Apps Assumptions, Model-based control

[From Rick Marken (950831.1330)]

Avery Andrews (950831.1930) --

There's at least one important feature that all the PCT apps that have been
discussed have in common, which I don't think has gotten quite as much
attention as it deserves. This is that they presuppose that people's higher
level goals are basically the same

I think this is only the case if everyone is controlling for the same higher
level perceptual variables. For example, if everyone is controlling for a
perception that is the same function, f() of the same lower level variables,
s1,s2,...sN (p = f(s1,s2...sN)) then there will be conflict if everyone has a
different goal for that perception (a different reference setting, p* , for
p). Conflict can only be avoided if everyone has the same goal for the
perception.

I think it is highly unlikely that groups of people actually end up
controlling precisely (or even approximately) the same high level perceptual
variables. So the chances of conflict due to people in the group adopting
different high level goals is, I think, extremely small.

I think the far more common cause of conflict between people in a group is
the control of perceptions that are based, at least in part, on perceptions
of the behavior of other people. PCT apps should be aimed, in part, at
showing how to reduce the conflicts that results from controlling such
perceptions.

Hans Blom (950831) --

And are you sure that it was an ATTITUDE that nearly killed?

The attitude I was referring to was reflected in your statement:

I haven't discovered internal inconsistencies (conflicts) in this model.

This is a non-scientific attitude toward evaluating the merits of an
explanation (model). The attitude is: if the explanation makes sense (is
internally consistent) then it is a good explanation. You consider your
model-based control system a good model of blood pressure control because it
is internally consistent. That can lead to problems.

And, pretty please, tell me how I can get to know "external reality",
so that I can verify that my theory is consistent with it.

You do experiments and see if the behavior of the model matches the behavior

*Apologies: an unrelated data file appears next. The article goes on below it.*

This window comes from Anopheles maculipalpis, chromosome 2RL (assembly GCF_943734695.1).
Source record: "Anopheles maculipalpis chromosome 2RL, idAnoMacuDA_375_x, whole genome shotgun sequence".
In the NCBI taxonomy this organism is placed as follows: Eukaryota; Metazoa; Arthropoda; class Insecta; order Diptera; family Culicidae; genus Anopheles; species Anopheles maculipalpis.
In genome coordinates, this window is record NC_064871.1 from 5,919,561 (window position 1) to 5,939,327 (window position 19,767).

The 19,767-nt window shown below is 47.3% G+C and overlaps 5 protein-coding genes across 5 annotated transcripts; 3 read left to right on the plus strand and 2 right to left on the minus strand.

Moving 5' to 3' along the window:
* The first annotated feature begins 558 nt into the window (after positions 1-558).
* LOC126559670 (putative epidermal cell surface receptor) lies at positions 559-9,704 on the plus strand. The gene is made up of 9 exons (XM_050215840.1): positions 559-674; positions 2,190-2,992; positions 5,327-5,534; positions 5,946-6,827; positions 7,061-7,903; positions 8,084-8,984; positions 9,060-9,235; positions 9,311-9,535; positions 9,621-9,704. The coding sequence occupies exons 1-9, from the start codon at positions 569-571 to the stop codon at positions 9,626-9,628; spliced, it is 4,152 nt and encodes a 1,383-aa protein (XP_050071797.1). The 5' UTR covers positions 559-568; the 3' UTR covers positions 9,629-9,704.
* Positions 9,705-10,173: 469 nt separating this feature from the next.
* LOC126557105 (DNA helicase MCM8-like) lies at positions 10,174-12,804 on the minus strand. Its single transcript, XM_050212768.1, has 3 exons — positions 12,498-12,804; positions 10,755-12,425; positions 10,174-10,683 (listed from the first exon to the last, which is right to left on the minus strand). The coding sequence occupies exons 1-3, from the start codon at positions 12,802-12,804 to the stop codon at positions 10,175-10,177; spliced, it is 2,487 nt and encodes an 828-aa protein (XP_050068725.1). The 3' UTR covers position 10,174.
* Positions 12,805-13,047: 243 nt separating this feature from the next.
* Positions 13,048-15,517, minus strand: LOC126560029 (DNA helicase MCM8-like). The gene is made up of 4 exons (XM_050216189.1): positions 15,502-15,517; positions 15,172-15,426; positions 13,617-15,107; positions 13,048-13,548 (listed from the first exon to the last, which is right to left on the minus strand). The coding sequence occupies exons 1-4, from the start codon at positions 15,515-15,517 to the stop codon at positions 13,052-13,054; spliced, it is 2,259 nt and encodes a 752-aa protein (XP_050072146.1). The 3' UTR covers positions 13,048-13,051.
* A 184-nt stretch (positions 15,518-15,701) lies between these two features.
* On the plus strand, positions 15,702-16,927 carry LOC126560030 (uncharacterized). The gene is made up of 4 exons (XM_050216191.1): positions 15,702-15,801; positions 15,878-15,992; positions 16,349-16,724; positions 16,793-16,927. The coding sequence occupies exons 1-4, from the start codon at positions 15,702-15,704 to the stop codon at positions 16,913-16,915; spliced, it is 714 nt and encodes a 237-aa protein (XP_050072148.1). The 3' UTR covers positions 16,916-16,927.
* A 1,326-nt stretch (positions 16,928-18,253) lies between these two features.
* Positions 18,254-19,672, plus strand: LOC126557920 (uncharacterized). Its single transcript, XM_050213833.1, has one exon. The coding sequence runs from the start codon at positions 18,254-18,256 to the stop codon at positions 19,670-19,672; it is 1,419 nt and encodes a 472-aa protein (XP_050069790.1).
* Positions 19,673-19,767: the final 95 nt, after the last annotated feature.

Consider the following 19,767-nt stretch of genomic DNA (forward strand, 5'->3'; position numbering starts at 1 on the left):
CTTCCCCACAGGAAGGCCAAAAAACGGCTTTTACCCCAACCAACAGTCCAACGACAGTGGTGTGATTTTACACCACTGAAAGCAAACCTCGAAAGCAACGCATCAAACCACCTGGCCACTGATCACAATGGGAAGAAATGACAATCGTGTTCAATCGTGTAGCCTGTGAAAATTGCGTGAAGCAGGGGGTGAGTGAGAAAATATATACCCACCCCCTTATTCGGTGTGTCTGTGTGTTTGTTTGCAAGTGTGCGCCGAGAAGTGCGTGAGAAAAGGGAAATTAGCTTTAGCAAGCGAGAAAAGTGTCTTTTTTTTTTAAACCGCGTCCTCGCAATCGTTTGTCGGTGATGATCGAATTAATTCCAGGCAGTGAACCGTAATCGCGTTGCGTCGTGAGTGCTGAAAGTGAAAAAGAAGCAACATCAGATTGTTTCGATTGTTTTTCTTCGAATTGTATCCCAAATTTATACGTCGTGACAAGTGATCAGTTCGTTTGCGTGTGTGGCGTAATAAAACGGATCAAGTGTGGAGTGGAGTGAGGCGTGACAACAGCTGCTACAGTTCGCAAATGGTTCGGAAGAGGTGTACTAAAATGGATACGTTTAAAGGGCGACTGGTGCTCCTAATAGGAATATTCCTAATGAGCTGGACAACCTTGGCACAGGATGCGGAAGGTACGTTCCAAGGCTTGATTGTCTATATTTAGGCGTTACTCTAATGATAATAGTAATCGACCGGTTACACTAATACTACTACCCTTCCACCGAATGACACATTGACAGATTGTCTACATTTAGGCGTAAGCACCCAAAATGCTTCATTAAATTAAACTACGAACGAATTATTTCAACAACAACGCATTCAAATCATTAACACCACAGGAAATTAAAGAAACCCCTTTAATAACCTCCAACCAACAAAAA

observed in the experiment. If the behavior of the model continues to match
the behavior observed in many experiemnts we consider the model our
(currently) best estimate of what constitutes "external reality".

Bill Powers (950831.0730 MDT) --

Where did you get the idea that Hans' system nearly killed a patient?

From Hans' description of the event on the net.

Did you get a copy of Hans' paper on this control system?

No.

Your own comments support the idea of model-based control at the higher
levels of organization. You form a picture of some person you have never
met called Hans Blom...

My comments might support the idea of model-based control but it is not the
kind of model-based control that occurs in Hans' model (as you know). The
model in Hans' model-based controller is a model of the function that
connects the outputs of a controller to the results produced by that
controller; it is also a model of the predictable effects of other variables
(distrubances) on the results produced by the controller. The kind of model
based control you are talking about is control of imagined (modelled)
perception; Hans' model is not a model-based controller in this sense.

This is how we invent heros and villains...

we do not see what is before our eyes; we see our mental models.

I don't agree with many of Hans ideas about control but I certainly don't
have a mental model of Hans as a villain. He seems like a pretty nice guy to
me (though I think he should find a nice girl and settle down already;-)) .

I was not accusing Hans of attempted man-slaughter, by the way. Hans had said
that he evaluates a model in terms of internal consistency. I was saying
that this approach (attitude) to evaluating models was not scientific; if
internal consistency really is the main reason why the model-based
architecture was selected for the blood pressure controller, then problems
are to be expected - - and a problem of the kind that might be expected
did, indeed, arise.

I didn't know -- but I assumed -- that the blood pressure controller had been
carefully tested before use. I have no doubt that Hans was extremely
responsible and cautious in the use of the device. I did not mean to imply
that the problems that did arise were the result of negligence. But I do
think that these problems were, in part, the result of sticking with a
perfectly plausible control architecture (model based) for the wrong reasons
(internal consistency).

As I recall, the model-based blood pressure controller is essentially an open
loop system that administers a drug on the basis of an algorithm that
continuously converts measures of blood pressure into drug dosage; if the
system controls anything it is an output (drug dosage); not an input
(measured blood pressure). The architecture of this control system was
apparently selected on the basis of a conviction that control is best
achieved by a model- based organization. This conviction, in turn, was based
on Hans' evaluation of the internal consistency of the model-based control
organization. This, I believe, is where the problem lies. The particular
(human-corrected) failure of the blood presssure controller that Hans
described, though the result of unforseen and unlikely events, is the kind of
failure that is attributable to the choice of the model-based "control"
organization.

Best

Rick